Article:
Today, January 8th, is the King of music’s 80th birthday, and Elvis tunes are still as fabulous and enjoyable as ever!
One of the 20th century’s most influential cultural icons, Elvis’ career spanned more than two decades! His commercial success covered multiple musical genres such as blues, gospel and of course, pop. Having sold over 600 million units worldwide, Elvis Presley is the best selling solo artist in history.
“Can’t Help Falling in Love with You” – Viennese Waltz A popular match for any wedding couple’s first dance, this classic song from Elvis’ 1961 film “Blue Hawaii” is regularly paired with this lovely dance. “Can’t Help Falling in Love with You” features the necessary 60 beats per minute to fit the Viennese Waltz, while the romantic lyrics pair nicely with this elegant and graceful dance.
“Jailhouse Rock” – Jive When the warden threw a party in the county jail, the inmates were definitely doing the Jive! This dance style, original to the United States, pairs terrifically with America’s original Rocker. Check out this clip from the BBC hit show, “Strictly Come Dancing” (think “Dancing with the Stars”) as competitors perform this high-octane dance to Presley’s timeless classic.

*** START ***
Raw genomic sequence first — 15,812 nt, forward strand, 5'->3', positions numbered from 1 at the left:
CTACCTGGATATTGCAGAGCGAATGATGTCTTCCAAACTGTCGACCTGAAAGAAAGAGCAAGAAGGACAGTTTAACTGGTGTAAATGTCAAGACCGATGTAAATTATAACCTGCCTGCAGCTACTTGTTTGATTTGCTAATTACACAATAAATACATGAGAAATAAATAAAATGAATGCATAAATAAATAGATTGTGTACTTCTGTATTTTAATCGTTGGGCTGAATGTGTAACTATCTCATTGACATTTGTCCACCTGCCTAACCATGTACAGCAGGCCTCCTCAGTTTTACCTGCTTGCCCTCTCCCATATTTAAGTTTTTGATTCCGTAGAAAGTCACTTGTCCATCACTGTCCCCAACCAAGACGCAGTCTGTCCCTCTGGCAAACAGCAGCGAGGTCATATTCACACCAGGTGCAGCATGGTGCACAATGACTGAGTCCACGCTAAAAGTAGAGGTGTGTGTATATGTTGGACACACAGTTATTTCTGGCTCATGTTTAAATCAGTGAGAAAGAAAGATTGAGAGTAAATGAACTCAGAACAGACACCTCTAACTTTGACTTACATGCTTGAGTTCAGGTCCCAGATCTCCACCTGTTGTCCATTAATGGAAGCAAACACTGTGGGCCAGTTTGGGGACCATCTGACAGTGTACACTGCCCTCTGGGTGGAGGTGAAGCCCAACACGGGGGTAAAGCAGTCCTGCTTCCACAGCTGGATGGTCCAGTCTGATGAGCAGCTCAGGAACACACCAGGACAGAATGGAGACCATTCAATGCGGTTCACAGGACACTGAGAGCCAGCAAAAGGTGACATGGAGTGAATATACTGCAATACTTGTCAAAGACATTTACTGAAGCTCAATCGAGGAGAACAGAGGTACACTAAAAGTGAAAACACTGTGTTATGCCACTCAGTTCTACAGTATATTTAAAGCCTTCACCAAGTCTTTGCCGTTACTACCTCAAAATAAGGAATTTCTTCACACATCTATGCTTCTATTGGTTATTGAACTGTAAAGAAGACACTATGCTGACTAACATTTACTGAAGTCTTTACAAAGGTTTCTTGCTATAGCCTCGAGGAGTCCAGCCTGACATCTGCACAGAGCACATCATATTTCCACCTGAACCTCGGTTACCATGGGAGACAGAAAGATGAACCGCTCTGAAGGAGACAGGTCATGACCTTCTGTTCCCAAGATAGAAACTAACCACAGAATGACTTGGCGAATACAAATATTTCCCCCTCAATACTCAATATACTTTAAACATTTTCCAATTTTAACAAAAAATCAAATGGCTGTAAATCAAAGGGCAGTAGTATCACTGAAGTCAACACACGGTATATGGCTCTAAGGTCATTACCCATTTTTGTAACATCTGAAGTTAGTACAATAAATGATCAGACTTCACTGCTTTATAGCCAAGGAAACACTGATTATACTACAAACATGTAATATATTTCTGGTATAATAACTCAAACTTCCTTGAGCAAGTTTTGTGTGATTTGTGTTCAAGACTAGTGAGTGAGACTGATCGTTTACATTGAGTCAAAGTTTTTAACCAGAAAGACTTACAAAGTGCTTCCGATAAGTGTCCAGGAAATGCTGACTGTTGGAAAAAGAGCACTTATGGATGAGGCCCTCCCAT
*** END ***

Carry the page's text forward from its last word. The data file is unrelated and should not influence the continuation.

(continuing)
“Hound Dog” – East Coast Swing A rhythm dance with both 6- and 8-beat patterns, the East Coast Swing goes well with one of the more controversial hits from Elvis’ collection. Whether fans consider Presley’s 1956 hit a true cover or not, “Hound Dog” hits all the right notes to go with this fun dance with its distinguishing bounce, triple steps and swaying hip movements.
“Heartbreak Hotel” – West Coast Swing Well, we couldn’t leave out the left coast, could we? Unlike its more upbeat sibling from the east, West Coast Swing is considered a more formal, sensual dance where the dancers stay in a rectangular slot on the dance floor, moving in an up and down position. “Heartbreak Hotel’s” heavy reverberation and slow tempo make it a perfect fit.
“It’s Now or Never” – Rumba The slowest of the five competitive international ballroom dances, the Rumba’s slow movements blend well with one of Elvis’ most popular ballads. The song spent five weeks as the No. 1 record in the United States in 1960 and reappeared atop the British charts with its re-release in 2005. Check out this hot rendition from the 2010 Fred Astaire Dance Studio showcase.